Film Review: “Old Dog”
Pema Tseden leads the way for New Tibetan Cinema with his latest beautifully allegorical tale, “Old Dog”, which just had a successful run in the Brooklyn Film Festival and is set to screen in next week’s Northside Festival. The film tells the quietly poetic story of a father (Akhu) trying to preserve the integrity of his valuable companion, the titular Chinese mastiff, while his son (Gonpo) tries to sell it for all it’s worth before local thieves steal him. This familial conflict, which is wrapped in a delicate layer of staggering cultural shifts, plays out slowly throughout the film, revealing the true nature of Tibetan daily life.
Following a neo-realist path, “Old Dog” does not embellish but rather lets the simple narrative tell itself through lingering wide-frame shots of naturalistic settings and complete infusion of diagetic sound. Without many plot twists or advancements, the film is enriched with these natural elements that propel it to it’s inevitable conclusion. Possibly the best scene in the entire film shows a group of strangers trying to buy the mastiff with a herd of sheep in the distant background and the dialogue occurring in the foreground with a fence standing between Akhu and the buyers.
After Akhu steadfastly turns down the offer and walks away, a sheep is left on the opposite side of the fence, struggling to jumper over and join his pack. The camera lingers on this scene for a while as the sheep moves closer to the foreground and eventually makes it to the other side reunited with his stock, creating an incredibly moving moment for the audience (there was even a brief moment of applause). Though partially planned (Tseden mentioned that they left the sheep on the other side of the fence on purpose to see what would happen) the cinematic beauty of the sheep moving closer to the audience and eventually succeeding was all unscripted and left an air of magical sincerity for the rest of the film.
While each interaction between characters feels distant and plays out like a business transaction whether it is between men trying to buy the dog from Akhu, or Gonpo and his wife struggling to procreate, they are filled with an emotional subtlety that points to the authenticity of the tension felt within the film. This is the Tibet that Tseden himself knows, this is his own visual poetry. “Maybe you noticed that many scenes in the movie don’t contain a lot of sky — the shots were framed very level, or horizontal. We wanted to create a very sad feeling through this. When you watch the movie, and the dog is killed, in many ways it’s kind of a liberation. The dog is liberated in a way, and the old man is too. At the end, he climbs a hill, which has some symbolic meaning, because at the end of it, it is closer to the sky,” explained Tseden.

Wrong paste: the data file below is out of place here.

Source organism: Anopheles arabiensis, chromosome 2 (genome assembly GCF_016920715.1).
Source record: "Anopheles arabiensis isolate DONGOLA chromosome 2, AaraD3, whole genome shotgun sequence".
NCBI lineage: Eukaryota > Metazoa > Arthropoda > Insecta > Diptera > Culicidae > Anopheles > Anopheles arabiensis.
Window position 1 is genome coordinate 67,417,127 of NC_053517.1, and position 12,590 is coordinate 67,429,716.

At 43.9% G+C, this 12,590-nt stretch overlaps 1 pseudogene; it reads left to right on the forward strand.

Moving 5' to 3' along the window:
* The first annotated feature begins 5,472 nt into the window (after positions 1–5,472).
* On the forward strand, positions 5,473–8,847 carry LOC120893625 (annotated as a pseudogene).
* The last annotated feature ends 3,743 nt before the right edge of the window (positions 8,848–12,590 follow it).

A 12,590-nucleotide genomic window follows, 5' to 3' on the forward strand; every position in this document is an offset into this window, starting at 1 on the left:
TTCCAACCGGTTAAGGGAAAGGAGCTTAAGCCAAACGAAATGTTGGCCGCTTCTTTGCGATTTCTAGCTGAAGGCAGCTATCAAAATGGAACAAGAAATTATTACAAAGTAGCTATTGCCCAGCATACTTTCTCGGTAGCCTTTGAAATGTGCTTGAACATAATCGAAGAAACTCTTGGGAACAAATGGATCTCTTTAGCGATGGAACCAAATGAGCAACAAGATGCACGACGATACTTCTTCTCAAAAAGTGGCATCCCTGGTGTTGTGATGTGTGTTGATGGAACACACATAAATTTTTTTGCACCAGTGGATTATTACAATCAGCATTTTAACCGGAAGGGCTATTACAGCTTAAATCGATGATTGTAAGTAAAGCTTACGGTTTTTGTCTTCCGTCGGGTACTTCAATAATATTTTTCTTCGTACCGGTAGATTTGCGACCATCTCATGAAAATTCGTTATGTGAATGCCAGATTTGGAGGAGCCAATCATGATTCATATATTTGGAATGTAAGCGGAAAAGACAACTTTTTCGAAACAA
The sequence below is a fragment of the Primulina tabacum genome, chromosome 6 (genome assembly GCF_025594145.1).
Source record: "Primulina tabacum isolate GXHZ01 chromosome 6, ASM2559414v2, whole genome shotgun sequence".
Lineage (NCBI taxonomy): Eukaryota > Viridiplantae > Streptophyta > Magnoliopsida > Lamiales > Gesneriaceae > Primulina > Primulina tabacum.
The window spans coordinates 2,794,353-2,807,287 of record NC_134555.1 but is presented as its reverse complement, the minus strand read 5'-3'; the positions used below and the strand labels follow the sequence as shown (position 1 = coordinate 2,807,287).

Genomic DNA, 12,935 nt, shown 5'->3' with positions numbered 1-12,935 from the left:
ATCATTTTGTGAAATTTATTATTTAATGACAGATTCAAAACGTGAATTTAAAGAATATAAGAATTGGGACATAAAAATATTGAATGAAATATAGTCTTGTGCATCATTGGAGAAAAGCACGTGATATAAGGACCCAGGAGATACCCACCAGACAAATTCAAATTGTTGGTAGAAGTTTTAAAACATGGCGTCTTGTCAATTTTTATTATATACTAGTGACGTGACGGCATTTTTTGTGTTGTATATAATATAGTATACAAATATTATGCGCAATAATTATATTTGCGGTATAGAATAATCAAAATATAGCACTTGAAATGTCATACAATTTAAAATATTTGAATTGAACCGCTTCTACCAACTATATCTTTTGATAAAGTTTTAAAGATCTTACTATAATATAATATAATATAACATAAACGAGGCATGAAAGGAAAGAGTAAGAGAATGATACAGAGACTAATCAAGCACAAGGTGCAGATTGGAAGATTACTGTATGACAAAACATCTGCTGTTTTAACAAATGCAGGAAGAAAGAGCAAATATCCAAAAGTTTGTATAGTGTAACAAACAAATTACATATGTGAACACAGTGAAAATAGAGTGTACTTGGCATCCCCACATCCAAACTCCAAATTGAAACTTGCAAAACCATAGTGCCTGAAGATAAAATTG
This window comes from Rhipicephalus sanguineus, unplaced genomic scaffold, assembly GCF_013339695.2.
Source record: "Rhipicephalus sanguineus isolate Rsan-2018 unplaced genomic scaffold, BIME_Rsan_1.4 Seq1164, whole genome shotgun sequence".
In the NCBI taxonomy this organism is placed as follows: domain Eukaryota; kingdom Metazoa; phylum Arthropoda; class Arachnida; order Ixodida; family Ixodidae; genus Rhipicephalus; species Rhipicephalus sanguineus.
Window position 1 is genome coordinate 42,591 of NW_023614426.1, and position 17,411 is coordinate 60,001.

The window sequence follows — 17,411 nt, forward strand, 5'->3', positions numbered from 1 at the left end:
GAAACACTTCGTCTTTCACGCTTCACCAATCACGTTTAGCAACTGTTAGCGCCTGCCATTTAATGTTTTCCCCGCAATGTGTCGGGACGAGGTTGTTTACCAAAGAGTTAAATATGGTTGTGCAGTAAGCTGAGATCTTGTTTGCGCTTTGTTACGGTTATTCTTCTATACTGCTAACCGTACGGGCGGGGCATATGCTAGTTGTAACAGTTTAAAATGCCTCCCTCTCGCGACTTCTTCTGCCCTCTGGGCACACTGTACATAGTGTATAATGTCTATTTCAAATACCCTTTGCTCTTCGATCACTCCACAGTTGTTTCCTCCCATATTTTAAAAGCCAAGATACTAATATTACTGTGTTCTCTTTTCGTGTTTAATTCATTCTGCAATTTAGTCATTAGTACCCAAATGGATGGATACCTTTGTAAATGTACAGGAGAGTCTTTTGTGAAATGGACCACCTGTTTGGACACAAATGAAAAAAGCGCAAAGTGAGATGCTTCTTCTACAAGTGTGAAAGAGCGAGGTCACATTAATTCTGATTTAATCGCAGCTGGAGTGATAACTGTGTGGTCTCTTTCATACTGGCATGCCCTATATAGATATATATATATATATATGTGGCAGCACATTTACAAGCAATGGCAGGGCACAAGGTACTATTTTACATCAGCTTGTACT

During a Q&A with director Tseden after the BFF screening, it became clear that Tseden’s goal was to showcase the reality of the way Tibetan life is shifting from strictly traditional practices and modernizing in an unsettlingly manner. The juxtaposition between this fleeting rural simplicity and an inevitable modern day corruption haunts every scene of “Old Dog”. The opening scene alone introduces this theme immediately with Gonpo riding a motorcycle throughout the rural town that looks more like a post-apocalyptic society. This physical decay is reinforced through the moral decay of the narrative story in which an innocent friendship between man and dog is turned into an object of greed and envy for those around him. No longer can Akhu simply enjoy his companionship, but must go to extreme lengths to make sure his dog (who he seems to like more than his dead-beat son) is not objectified into a material possession.
With an ending so explosive yet poignantly presented, Tseden leaves the viewer heartbroken and shocked at the severity of the situation (so shocked that it took up about half of the Q&A). With such a powerful audience reaction it seems clear that Tseden is en route to a successful festival circuit and s strong future for New Tibetan Cinema.